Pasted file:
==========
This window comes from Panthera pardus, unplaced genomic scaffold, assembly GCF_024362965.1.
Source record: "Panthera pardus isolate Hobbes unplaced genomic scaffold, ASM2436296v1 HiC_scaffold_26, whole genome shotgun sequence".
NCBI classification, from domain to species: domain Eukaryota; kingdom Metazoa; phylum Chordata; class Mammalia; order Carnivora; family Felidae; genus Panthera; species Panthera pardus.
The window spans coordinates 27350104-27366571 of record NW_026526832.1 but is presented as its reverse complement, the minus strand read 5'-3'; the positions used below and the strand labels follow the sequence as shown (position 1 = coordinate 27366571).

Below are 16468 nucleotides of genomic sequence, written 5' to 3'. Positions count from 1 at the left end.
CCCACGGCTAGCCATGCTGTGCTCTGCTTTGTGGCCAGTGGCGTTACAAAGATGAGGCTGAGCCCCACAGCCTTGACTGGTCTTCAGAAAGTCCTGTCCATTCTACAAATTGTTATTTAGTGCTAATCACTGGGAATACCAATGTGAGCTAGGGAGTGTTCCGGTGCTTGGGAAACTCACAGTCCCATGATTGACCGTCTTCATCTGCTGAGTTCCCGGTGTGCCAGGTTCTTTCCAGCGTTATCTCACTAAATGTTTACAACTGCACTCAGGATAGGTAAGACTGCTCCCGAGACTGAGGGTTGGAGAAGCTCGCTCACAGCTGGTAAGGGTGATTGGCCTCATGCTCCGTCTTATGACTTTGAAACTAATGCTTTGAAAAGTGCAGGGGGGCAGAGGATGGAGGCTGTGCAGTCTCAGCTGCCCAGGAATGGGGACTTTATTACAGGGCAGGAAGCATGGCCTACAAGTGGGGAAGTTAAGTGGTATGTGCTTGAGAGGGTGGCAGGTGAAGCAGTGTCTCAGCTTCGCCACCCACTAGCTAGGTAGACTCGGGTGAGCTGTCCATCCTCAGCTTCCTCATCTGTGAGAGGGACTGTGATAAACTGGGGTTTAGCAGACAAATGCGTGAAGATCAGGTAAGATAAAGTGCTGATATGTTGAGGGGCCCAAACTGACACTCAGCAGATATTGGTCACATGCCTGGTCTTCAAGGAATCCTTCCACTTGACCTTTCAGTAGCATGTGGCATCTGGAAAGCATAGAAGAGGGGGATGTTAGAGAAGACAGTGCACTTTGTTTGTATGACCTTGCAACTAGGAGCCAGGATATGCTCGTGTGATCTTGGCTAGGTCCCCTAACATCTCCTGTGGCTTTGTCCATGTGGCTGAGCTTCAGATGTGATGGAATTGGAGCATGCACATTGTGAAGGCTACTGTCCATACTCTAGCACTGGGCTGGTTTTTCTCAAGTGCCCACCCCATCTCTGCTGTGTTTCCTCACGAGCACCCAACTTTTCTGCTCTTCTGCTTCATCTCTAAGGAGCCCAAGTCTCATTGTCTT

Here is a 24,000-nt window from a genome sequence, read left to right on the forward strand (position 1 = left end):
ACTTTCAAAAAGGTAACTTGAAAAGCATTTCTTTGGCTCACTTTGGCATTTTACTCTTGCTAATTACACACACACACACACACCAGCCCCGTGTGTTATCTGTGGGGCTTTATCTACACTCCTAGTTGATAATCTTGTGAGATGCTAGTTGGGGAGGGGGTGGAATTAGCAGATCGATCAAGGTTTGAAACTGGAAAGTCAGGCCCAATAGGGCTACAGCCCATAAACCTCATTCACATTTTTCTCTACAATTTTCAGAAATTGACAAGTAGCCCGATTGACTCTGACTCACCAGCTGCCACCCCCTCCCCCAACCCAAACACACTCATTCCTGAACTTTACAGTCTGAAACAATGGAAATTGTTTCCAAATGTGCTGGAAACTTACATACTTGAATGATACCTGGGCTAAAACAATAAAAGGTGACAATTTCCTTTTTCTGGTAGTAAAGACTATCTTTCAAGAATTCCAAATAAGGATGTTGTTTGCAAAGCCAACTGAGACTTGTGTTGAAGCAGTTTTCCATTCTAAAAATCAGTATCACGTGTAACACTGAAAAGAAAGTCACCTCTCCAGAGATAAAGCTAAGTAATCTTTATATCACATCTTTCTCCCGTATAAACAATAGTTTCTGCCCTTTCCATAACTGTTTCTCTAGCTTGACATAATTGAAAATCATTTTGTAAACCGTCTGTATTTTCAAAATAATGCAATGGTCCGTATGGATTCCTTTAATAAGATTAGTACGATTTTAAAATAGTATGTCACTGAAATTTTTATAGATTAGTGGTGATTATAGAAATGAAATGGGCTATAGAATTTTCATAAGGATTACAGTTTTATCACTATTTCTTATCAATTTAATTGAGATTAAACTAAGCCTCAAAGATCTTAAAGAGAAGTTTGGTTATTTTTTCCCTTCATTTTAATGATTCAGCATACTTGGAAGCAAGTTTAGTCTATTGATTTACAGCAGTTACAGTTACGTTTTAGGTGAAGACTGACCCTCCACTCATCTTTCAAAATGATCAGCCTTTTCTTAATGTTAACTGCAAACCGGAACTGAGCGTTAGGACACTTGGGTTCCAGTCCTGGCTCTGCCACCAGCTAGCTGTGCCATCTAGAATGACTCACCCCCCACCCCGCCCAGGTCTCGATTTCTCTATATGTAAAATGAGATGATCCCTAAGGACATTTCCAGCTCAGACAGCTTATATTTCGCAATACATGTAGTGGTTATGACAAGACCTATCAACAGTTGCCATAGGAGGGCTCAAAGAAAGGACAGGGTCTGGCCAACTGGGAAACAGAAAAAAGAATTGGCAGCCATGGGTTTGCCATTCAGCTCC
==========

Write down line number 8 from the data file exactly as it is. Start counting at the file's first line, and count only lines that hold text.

ACTTTCAAAAAGGTAACTTGAAAAGCATTTCTTTGGCTCACTTTGGCATTTTACTCTTGCTAATTACACACACACACACACACCAGCCCCGTGTGTTATCTGTGGGGCTTTATCTACACTCCTAGTTGATAATCTTGTGAGATGCTAGTTGGGGAGGGGGTGGAATTAGCAGATCGATCAAGGTTTGAAACTGGAAAGTCAGGCCCAATAGGGCTACAGCCCATAAACCTCATTCACATTTTTCTCTACAATTTTCAGAAATTGACAAGTAGCCCGATTGACTCTGACTCACCAGCTGCCACCCCCTCCCCCAACCCAAACACACTCATTCCTGAACTTTACAGTCTGAAACAATGGAAATTGTTTCCAAATGTGCTGGAAACTTACATACTTGAATGATACCTGGGCTAAAACAATAAAAGGTGACAATTTCCTTTTTCTGGTAGTAAAGACTATCTTTCAAGAATTCCAAATAAGGATGTTGTTTGCAAAGCCAACTGAGACTTGTGTTGAAGCAGTTTTCCATTCTAAAAATCAGTATCACGTGTAACACTGAAAAGAAAGTCACCTCTCCAGAGATAAAGCTAAGTAATCTTTATATCACATCTTTCTCCCGTATAAACAATAGTTTCTGCCCTTTCCATAACTGTTTCTCTAGCTTGACATAATTGAAAATCATTTTGTAAACCGTCTGTATTTTCAAAATAATGCAATGGTCCGTATGGATTCCTTTAATAAGATTAGTACGATTTTAAAATAGTATGTCACTGAAATTTTTATAGATTAGTGGTGATTATAGAAATGAAATGGGCTATAGAATTTTCATAAGGATTACAGTTTTATCACTATTTCTTATCAATTTAATTGAGATTAAACTAAGCCTCAAAGATCTTAAAGAGAAGTTTGGTTATTTTTTCCCTTCATTTTAATGATTCAGCATACTTGGAAGCAAGTTTAGTCTATTGATTTACAGCAGTTACAGTTACGTTTTAGGTGAAGACTGACCCTCCACTCATCTTTCAAAATGATCAGCCTTTTCTTAATGTTAACTGCAAACCGGAACTGAGCGTTAGGACACTTGGGTTCCAGTCCTGGCTCTGCCACCAGCTAGCTGTGCCATCTAGAATGACTCACCCCCCACCCCGCCCAGGTCTCGATTTCTCTATATGTAAAATGAGATGATCCCTAAGGACATTTCCAGCTCAGACAGCTTATATTTCGCAATACATGTAGTGGTTATGACAAGACCTATCAACAGTTGCCATAGGAGGGCTCAAAGAAAGGACAGGGTCTGGCCAACTGGGAAACAGAAAAAAGAATTGGCAGCCATGGGTTTGCCATTCAGCTCC